Even in day-to-day operations, the service has to lean on locals in a way that larger agencies, such as the FBI, simply don't have to. And the service has learned to work with state and local agencies in a way that the FBI, historically, has not. "Whether it's on a protective detail or a counterfeiting investigation ... they never came in and told me the way it was going to be, or pretended they knew more about my city than I did," said John Cohen, a former California police detective who is now a consultant. "That's another reason you saw them placed in that position [of special-events lead] as opposed to, say, the FBI."

FBI agents are tired of being portrayed as overbearing G-men out of the J. Edgar Hoover era. "That's certainly a myth whose time it is to die," said Kathleen McChesney, former executive assistant director of the FBI. And in all fairness, most local officers interviewed for this article said the FBI's legendary bad attitude either had been overhyped or at least had much improved in recent years, especially since 9/11. The difference between the two agencies is that the Secret Service's collaborative habits are rooted in a hundred years of history-not just in working with locals on presidential protection, but also in the service's original mission: chasing counterfeiters.

From Counterfeiting to Cyber-Crime

The oldest federal investigative agency was created to protect the currency and the president, in that order. When the service was founded in 1865, at least one banknote out of every three in circulation was fake, posing a tremendous threat to a largely cash-based economy. As credit became increasingly important, the Secret Service spent much of the 20th century chasing forged checks. And when the economy started to go electronic in the early 1980s, the service took on the job of tracking down financial frauds committed with an "access device"-a credit card, an ATM, or a computer. The service's latest target: identity theft.

These kinds of crime are complex and arcane. "It takes an expertise that not a lot of people in the state and local [agencies] really have," said Gary McLhinney, a veteran Baltimore cop who is now chief of the Maryland Transportation Authority Police. Instead of fighting with the Secret Service for jurisdiction, McLhinney said, "we were more than willing to give them what we had."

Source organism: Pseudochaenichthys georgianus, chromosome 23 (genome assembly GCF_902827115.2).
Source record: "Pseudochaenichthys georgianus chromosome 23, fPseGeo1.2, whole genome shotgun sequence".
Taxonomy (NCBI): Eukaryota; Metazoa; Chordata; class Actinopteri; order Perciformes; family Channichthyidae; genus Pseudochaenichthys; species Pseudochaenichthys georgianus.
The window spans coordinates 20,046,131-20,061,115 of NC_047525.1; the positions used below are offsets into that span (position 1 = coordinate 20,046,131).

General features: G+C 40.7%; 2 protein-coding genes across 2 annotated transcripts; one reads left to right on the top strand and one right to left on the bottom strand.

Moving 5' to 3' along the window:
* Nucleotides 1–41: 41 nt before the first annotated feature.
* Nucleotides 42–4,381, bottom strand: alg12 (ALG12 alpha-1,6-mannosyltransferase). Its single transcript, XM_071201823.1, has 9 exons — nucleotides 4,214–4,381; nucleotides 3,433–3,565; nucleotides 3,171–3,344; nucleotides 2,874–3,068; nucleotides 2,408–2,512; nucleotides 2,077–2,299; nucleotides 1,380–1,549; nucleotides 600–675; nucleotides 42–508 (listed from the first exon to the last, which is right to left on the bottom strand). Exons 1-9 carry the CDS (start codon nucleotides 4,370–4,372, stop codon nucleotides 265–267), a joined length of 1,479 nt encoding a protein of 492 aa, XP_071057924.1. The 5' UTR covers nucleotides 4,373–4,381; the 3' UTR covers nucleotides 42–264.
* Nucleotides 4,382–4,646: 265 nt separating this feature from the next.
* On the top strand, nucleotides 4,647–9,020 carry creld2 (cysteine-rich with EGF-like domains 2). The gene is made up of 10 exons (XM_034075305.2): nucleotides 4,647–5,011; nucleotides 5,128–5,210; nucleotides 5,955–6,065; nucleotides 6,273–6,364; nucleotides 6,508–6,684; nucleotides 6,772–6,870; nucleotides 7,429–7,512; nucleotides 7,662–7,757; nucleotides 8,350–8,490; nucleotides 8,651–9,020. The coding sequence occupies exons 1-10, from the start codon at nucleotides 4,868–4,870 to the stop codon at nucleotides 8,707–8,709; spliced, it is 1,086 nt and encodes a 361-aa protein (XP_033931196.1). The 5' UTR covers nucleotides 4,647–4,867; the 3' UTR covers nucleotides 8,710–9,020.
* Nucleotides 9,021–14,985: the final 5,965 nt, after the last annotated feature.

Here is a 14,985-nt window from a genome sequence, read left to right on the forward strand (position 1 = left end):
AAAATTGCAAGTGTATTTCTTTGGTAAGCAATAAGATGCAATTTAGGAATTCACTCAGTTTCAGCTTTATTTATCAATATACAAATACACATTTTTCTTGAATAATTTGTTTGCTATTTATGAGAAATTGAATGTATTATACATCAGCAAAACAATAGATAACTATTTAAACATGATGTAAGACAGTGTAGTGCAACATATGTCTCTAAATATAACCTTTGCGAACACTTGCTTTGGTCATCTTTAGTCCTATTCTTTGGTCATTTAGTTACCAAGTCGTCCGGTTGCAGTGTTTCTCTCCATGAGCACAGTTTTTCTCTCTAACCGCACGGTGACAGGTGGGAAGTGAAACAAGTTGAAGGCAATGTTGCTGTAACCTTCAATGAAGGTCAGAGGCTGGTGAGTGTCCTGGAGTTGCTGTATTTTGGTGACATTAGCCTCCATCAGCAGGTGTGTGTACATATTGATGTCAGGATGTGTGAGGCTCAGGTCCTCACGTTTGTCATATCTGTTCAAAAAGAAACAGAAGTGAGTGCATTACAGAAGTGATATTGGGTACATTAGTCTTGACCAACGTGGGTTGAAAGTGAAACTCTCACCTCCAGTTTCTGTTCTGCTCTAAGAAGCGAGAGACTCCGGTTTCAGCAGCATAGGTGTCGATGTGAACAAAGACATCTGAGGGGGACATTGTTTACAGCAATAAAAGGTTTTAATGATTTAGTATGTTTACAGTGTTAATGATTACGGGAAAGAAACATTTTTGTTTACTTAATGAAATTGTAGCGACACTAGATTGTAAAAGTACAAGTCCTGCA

But the service doesn't just take financial cases off the locals' hands. It also helps locals learn how to pursue fraud cases themselves. The service provides "a whole lot of training we otherwise wouldn't get ... free," said Norris, a veteran of both the New York City and Maryland state police. And even where local departments have the training and resources to root out complex frauds, crooks tend to cross state lines. When locals went after check counterfeiters in the Kansas City area, "as soon as we realized it was Kansas and Missouri both, we went to the U.S. Secret Service, and the U.S. Postal Service," said Sgt. Roy Orth, head of Kansas City, Missouri's forgery squad. The Secret Service provided high-tech surveillance gear, training, office space, and even some overtime pay for local investigators. It also had the authority to bring big-gun federal charges. Said Orth, "We ended up with 28 federal indictments and warrants."

Cooperation among law enforcement agencies is a good start-but to really get a handle on financial crime, law enforcement also needs to work with the businesses being defrauded. The Secret Service has more than a century invested in good relations with the financial services sector. (To be fair, businesses also work closely with the FBI, which has overlapping jurisdiction in many financial crimes.) The Secret Service has a reputation for being sensitive to corporate concerns, which don't always focus on catching crooks and racking up convictions. Especially in the shadowy world of computer crimes, "corporations would rather see problems go away than report them to law enforcement," said John Frazzini, a former Secret Service electronic-crimes specialist. He recalled cases where companies actually asked law enforcement not to pursue a hacker because the negative publicity from publicly filing charges could tarnish the company's image with clients and investors-and that might hurt business more than the electronic attack itself.